“There was clearly a correction that started around the beginning of April,” said Mazaud. This was triggered by three main factors: the collapse and rescue of Bear Stearns; the course of action undertaken by financial institutions to bolster their equity bases; and the evening out of hitherto discrepancies between the cash and synthetic markets.
But while confidence undoubtedly experienced a boost at that time, there are still major concerns that what was previously viewed as a market-specific crisis could impact the real economy as a whole.
“Confidence was growing,” said Esposito. “But now people are getting anxious once again. The biggest concern is whether Wall Street’s issues will spill over into Main Street.” The longer the situation continues, the more the danger of this having a profound and long-lasting effect.
“There are definitely more shoes to drop,” predicted Hutson. “We may be most of the way through, but there is more to come, and this will be over a much longer timeframe – months or years.”
As events unfold further, there remains the possibility that previous palliative measures will prove insufficient. The institutions and authorities involved could prove unable to take the necessary action, having already utilised many of the options available to them.
“We may be better off than we were,” said Soanes. “But we are also less able to endure another bump on the road. To a large degree, central banks have already played their hands, so it is difficult to know what the next lever will be.”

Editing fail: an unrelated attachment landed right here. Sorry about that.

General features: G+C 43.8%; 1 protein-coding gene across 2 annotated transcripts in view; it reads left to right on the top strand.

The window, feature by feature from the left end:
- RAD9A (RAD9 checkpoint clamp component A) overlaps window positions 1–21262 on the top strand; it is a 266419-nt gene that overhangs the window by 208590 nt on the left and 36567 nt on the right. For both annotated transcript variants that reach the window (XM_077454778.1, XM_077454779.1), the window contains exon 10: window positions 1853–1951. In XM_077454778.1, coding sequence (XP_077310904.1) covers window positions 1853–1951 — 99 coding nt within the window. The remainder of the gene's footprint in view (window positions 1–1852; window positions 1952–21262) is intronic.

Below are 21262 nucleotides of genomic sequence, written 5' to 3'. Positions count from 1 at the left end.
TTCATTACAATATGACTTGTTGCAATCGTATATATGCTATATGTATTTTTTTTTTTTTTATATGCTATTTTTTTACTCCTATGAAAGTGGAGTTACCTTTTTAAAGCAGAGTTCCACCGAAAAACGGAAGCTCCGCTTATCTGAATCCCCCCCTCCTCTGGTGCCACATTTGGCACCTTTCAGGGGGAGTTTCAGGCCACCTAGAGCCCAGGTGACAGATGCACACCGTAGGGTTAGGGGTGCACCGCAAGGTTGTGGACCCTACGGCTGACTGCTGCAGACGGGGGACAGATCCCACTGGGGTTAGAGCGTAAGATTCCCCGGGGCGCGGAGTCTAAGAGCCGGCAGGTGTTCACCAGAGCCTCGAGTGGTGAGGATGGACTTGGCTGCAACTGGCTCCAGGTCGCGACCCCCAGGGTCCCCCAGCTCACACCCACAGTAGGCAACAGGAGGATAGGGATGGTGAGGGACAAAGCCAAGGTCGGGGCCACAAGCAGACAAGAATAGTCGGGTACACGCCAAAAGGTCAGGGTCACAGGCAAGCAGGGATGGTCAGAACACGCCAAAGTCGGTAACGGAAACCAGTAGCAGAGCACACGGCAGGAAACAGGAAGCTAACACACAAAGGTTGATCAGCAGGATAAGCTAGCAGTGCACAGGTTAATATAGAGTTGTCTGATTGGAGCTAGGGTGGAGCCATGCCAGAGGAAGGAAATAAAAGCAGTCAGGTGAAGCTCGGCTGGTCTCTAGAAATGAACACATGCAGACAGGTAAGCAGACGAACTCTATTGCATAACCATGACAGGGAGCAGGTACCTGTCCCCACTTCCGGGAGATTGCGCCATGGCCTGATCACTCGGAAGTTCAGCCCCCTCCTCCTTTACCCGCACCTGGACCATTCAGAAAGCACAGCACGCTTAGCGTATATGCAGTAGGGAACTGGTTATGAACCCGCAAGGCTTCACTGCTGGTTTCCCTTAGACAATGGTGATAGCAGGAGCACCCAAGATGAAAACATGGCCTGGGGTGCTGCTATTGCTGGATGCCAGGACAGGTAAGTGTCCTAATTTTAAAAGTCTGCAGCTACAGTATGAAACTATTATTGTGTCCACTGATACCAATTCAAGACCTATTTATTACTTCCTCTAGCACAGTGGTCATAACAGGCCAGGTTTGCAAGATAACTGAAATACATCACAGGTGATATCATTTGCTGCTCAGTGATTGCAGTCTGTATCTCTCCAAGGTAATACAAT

All of this makes for a backdrop for international credit that looks to be as uncertain as ever. The only redemption for putative borrowers is that there remains no shortage of cash available to be put to work. “Issuers have a backlog, but then again, so do investors,” said Soanes.
One thing is sure: borrowers will have to be flexible in their approach to the market. “Issuers used to strive to neatly match assets and liabilities, but now they have less degrees of freedom and need to take the liquidity where and when available,” said Esposito. “Windows of opportunity open and close much more rapidly nowadays.”
In former times, originators and syndicators would look for a couple of stable days before looking to launch a bond. Recently, that turned to a day and even just one session.
While the situation is far from ideal, the very fact that people are discussing the best way in which to access the market – and not always from a self-serving perspective – demonstrates that it is still possible to do business. Further hiccups are almost inevitable and return to how things were is not an outcome that anyone is anticipating. That was not normal, just as the current environment is not normal, but as to when the new normal can be deemed to have been arrived at or, indeed, what shape it will take remain open to some interpretation.